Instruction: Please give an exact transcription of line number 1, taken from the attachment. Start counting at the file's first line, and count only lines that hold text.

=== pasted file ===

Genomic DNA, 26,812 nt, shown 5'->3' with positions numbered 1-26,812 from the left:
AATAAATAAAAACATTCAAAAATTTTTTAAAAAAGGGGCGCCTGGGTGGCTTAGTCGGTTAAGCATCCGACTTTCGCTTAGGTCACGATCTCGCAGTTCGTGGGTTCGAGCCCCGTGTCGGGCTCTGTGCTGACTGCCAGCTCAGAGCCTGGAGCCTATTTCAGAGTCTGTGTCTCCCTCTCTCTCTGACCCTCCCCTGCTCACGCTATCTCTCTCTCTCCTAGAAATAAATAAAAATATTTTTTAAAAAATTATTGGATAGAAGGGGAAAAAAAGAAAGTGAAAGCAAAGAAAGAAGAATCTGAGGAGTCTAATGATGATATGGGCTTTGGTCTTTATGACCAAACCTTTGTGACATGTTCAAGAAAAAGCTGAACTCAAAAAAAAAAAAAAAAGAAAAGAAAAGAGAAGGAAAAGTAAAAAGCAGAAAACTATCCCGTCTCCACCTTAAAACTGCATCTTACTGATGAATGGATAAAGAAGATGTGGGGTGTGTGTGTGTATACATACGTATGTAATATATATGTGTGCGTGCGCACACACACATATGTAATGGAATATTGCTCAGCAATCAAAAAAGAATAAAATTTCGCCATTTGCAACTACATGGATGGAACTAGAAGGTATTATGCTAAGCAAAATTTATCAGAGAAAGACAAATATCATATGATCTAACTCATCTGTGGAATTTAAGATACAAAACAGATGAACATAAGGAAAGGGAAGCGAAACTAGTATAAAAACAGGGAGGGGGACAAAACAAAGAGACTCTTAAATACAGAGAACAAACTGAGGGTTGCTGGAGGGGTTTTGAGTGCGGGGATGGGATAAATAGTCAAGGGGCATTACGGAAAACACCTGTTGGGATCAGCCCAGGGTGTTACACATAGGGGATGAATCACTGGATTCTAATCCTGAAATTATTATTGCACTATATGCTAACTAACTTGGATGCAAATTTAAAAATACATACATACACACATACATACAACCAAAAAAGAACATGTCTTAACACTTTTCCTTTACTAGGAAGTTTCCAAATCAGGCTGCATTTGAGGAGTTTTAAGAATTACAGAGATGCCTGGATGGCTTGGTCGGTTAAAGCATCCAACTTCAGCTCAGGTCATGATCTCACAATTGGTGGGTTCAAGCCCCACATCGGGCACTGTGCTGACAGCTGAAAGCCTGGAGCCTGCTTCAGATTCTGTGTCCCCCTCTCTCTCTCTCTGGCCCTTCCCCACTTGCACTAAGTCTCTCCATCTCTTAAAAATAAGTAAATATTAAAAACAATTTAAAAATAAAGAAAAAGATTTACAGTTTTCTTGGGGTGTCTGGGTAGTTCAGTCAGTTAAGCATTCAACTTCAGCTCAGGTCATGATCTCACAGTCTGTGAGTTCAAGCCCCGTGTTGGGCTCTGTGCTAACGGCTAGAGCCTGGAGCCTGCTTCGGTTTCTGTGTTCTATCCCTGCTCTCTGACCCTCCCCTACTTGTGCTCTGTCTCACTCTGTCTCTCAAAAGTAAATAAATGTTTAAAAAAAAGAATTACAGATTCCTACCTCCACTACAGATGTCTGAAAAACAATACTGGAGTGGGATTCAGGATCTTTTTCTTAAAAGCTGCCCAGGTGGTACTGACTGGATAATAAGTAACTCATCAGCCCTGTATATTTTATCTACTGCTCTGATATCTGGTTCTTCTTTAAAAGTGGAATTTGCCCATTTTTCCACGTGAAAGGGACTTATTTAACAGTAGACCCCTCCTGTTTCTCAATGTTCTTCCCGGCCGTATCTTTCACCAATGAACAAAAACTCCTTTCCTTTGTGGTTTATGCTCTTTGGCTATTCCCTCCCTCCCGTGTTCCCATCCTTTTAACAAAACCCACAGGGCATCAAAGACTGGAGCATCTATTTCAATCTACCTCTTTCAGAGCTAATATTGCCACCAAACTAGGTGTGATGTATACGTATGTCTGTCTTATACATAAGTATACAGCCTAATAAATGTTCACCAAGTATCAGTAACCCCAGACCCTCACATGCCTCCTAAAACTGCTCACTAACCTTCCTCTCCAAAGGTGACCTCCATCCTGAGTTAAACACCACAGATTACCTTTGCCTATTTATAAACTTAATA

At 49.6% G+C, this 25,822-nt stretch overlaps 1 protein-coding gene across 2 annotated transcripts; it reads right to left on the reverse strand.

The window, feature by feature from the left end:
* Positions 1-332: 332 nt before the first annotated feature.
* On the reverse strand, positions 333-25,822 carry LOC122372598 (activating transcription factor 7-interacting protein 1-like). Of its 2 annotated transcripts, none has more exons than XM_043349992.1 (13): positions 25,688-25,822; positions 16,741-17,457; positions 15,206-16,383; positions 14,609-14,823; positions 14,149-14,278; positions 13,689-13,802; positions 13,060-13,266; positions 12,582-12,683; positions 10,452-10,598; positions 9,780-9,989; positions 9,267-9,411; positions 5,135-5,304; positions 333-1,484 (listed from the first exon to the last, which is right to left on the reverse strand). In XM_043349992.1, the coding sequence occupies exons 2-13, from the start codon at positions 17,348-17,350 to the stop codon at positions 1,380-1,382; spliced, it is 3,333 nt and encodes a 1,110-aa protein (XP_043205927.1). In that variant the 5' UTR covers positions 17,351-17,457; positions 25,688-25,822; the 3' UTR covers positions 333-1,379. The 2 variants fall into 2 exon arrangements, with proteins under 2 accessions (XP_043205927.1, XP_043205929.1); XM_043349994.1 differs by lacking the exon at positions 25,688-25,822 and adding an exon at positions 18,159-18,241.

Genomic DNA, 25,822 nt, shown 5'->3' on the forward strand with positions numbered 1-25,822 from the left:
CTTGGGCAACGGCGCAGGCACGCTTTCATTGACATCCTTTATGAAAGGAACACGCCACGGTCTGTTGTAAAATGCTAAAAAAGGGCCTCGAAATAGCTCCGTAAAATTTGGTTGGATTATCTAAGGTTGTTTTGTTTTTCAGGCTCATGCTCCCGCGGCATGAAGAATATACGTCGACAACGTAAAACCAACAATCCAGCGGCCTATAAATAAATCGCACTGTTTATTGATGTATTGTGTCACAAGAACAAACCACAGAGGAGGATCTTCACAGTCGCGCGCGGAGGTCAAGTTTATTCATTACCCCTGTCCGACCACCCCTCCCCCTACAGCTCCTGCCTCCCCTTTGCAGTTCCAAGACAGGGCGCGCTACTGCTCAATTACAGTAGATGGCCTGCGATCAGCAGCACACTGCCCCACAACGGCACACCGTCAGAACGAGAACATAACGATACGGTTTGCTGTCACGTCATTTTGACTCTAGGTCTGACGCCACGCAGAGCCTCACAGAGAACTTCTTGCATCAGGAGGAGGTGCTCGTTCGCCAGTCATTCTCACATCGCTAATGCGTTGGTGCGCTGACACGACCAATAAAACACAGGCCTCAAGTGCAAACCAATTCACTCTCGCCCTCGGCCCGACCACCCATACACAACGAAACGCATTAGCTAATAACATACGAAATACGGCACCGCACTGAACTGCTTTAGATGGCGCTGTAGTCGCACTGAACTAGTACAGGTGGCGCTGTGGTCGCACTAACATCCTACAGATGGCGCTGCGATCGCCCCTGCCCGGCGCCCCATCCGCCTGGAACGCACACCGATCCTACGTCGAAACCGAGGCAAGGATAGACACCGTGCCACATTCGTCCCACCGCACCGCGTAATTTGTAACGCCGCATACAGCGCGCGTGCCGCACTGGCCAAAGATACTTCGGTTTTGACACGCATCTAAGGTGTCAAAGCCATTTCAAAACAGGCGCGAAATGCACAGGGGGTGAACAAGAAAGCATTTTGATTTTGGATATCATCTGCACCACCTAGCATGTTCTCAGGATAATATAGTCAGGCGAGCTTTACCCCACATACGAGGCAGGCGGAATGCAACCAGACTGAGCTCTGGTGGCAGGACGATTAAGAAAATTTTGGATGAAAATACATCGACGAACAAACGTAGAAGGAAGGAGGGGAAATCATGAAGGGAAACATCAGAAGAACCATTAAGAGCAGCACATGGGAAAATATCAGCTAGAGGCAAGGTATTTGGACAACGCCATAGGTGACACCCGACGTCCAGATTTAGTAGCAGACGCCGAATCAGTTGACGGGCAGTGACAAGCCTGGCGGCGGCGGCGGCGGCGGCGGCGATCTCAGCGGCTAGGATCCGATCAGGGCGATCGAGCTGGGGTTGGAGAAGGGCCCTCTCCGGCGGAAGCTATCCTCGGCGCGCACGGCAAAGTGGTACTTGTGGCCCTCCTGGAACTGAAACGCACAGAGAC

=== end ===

Genomic DNA, 26,812 nt, shown 5'->3' with positions numbered 1-26,812 from the left: